Part 20: Exdeath Is Still A Threat And Krile SUUUUUUUUUUUCKS!
As our troupe of goofballs reaches the mid-point of the forest, they hear a loud boom in the distance. As they explore their surroundings, they discover Exdeath is attempting to burn the entire wood down to the ground. After the Warriors of Light seek refuge at an underground oasis, they return to find the Great Forest of Moore utterly destroyed. The luscious trees are gone and replaced with stumps, and smoke clouds even cover portions. There's also an interesting mechanic in this level wherein some treasure chests have their items turn to ash, whereas others will become potent elemental weapons. For example, if you skip opening one treasure chest until after the forest catches fire, it will bestow you a "Flame Saber" instead of a typical sword.
It is a testament to Final Fantasy V's worldbuilding how the game makes you feel something about the destruction of this forest. The trees of the Forest of Moore lacked human features and, at no point, speak to you as you might expect in a game pulling many of its cues from Japanese lore. Despite that, you still feel as if you have witnessed Exdeath commit a heinous war crime as the loss of this ancient civilization is just that, a tragic loss of living things with as much a right to live as your party members. As I explored the level's burnt remains, I couldn't help but respect the effort to make something as abstract as a forest feel like an emotionally resonant set piece. It also does a lot to establish the theme of Exdeath being one step ahead of the player.
We now transition to one of the boss battles in Final Fantasy V that drove me crazy. When you reach the "Guardian Tree" in the Great Forest of Moore, four nondescript crystals attack your party. The gimmick with these crystals is that each represents one of the four elements: fire, water, wind, and earth. However, each crystal looks the same, and if you use the wrong elemental spell on any of them, they counterattack with a high-level magic spell. This design quirk throws out most area-of-effect spells and necessitates a lot of micro-management of magic-based jobs. Luckily for me, the four Crystals are not classified as being a "Heavy" type, and thus, are not immune to Instant Death or Death Claw.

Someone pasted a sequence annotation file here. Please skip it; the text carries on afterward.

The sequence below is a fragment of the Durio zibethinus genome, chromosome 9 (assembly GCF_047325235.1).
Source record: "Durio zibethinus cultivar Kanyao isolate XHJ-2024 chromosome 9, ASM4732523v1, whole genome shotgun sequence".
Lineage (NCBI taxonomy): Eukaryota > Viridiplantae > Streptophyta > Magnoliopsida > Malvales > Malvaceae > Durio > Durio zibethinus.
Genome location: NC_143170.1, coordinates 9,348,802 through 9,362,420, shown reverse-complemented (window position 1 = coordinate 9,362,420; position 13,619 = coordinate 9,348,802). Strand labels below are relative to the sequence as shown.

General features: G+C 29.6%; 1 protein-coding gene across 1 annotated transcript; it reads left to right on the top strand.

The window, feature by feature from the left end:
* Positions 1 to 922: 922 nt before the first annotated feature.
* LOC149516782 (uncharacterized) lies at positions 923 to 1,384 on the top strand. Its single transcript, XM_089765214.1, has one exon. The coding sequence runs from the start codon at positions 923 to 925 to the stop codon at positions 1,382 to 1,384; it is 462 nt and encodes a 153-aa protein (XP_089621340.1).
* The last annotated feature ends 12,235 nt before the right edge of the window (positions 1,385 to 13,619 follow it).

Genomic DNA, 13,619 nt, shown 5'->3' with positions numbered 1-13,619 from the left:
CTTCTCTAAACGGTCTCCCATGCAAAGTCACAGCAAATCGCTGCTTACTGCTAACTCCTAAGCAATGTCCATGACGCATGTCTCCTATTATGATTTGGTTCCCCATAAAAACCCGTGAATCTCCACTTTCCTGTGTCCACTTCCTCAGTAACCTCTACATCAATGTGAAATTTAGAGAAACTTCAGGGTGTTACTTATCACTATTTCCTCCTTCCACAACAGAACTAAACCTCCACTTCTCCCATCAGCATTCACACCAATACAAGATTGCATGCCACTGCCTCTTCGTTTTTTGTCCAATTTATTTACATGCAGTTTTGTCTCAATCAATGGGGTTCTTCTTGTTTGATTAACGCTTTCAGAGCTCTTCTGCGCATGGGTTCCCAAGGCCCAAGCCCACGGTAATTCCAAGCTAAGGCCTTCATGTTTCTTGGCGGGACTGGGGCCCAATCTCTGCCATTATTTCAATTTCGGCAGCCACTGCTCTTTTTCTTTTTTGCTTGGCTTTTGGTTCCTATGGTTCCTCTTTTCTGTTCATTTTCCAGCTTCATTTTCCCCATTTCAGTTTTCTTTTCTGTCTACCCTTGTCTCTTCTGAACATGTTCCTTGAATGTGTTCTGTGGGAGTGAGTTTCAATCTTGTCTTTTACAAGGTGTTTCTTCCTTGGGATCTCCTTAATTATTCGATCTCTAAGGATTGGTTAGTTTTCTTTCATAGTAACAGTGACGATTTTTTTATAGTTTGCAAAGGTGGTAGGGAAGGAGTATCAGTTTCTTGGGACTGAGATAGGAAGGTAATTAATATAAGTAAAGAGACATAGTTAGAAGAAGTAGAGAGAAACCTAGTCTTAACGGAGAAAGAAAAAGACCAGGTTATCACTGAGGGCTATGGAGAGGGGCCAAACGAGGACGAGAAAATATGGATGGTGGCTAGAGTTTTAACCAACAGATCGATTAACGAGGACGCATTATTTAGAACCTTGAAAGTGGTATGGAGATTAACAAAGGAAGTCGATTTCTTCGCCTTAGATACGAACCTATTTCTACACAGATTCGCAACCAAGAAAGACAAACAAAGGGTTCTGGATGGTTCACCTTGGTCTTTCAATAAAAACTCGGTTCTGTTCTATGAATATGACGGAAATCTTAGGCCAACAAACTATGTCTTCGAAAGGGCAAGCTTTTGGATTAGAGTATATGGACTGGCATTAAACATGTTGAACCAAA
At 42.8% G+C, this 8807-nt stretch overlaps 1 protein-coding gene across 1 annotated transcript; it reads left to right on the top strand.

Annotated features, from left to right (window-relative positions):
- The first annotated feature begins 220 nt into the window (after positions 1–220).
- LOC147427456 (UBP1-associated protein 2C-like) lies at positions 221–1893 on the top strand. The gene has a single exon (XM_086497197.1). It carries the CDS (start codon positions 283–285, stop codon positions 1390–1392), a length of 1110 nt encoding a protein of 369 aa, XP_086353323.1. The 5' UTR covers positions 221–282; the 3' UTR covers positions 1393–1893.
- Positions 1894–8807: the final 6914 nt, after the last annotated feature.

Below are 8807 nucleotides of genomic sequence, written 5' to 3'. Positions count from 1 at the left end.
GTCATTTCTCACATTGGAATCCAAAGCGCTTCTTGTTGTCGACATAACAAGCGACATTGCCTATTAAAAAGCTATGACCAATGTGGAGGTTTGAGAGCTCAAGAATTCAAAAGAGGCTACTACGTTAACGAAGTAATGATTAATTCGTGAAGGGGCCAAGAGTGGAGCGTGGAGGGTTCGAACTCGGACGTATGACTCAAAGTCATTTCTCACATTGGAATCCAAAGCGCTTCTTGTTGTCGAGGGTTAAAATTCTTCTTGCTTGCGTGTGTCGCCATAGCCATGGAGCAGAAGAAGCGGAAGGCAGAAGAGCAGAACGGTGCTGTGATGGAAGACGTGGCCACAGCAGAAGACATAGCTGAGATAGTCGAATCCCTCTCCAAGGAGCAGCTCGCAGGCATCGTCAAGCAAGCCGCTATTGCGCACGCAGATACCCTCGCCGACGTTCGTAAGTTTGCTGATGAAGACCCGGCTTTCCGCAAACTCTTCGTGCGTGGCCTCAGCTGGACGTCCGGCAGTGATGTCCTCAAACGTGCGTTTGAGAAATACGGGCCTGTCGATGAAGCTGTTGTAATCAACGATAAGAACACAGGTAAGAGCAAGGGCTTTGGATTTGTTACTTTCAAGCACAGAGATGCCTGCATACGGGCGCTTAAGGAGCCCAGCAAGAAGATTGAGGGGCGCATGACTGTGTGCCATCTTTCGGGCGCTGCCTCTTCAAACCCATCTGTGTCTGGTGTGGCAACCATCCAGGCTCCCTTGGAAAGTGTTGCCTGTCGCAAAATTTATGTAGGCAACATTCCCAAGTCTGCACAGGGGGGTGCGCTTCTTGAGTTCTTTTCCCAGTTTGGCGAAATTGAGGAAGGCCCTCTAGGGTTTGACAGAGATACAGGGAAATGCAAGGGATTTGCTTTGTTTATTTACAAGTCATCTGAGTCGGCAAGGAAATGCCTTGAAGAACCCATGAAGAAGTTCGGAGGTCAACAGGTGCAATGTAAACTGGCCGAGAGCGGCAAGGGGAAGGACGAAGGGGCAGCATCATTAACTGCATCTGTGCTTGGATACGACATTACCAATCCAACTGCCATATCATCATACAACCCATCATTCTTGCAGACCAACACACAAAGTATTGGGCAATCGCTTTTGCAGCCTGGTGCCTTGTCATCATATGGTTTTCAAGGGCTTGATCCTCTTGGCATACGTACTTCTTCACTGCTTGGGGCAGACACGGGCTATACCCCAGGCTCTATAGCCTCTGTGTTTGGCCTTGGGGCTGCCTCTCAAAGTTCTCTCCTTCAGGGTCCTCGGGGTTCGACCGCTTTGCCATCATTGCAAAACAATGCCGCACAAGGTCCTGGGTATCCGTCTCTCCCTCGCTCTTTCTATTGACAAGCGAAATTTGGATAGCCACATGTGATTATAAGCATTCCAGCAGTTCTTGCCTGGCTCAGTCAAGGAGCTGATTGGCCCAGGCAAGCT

As the crystals turn to dust, Exdeath appears and wipes out everyone in the room. As the evil tree wizard moves to kill the heroes once and for all, Galuf stands and challenges Exdeath to a fight. Galuf summons the power of everyone murdered by Exdeath and forces the villainous conifer to withdraw. This battle plays out in real-time, and even if Galuf's HP reaches zero, he continues to fight back Exdeath. Galuf goes Super Saiyan and becomes impervious to the bombs that Exdeath drops on him. It is one of the few times outside of the Gilgamesh battles in which the story meshes with the combat. After Exdeath retreats, Galuf collapses to the ground. Krile, whom we see in an earlier juxtaposition hitching a ride on her wind drake, arrives in time to hear her grandfather's dying words. He implores her to take his place as a "Warrior of the Light." She accepts, and as Galuf dies, inherits all of his job specializations.
As the title of this chapter suggests, this moment leads me to the one indisputable storytelling mishap of Final Fantasy V: replacing Galuf with Krile. Galuf is a prickly but tender-hearted figure who often acts as the party's moral compass. He found ways to have the various party members compromise and find middle ground during some of the story's tense moments. He's a great character that evolves as the story progresses. Krile is a manic pixie girl, and she's never not that. Her two emotional states are: 1) crying about her dead grandpa, and 2) being enthusiastic about things she's never seen before. More importantly, Galuf plays off the other characters and finds ways to bring out everyone's best. Krile, on the other hand, doesn't do shit for anyone. There are several scenes in which the characters tend to her needs as if they are babysitting her. It's a real bummer that the game replaces its best character with one of its worst. And it is on that note we call an end to this entry. Next time I see you all,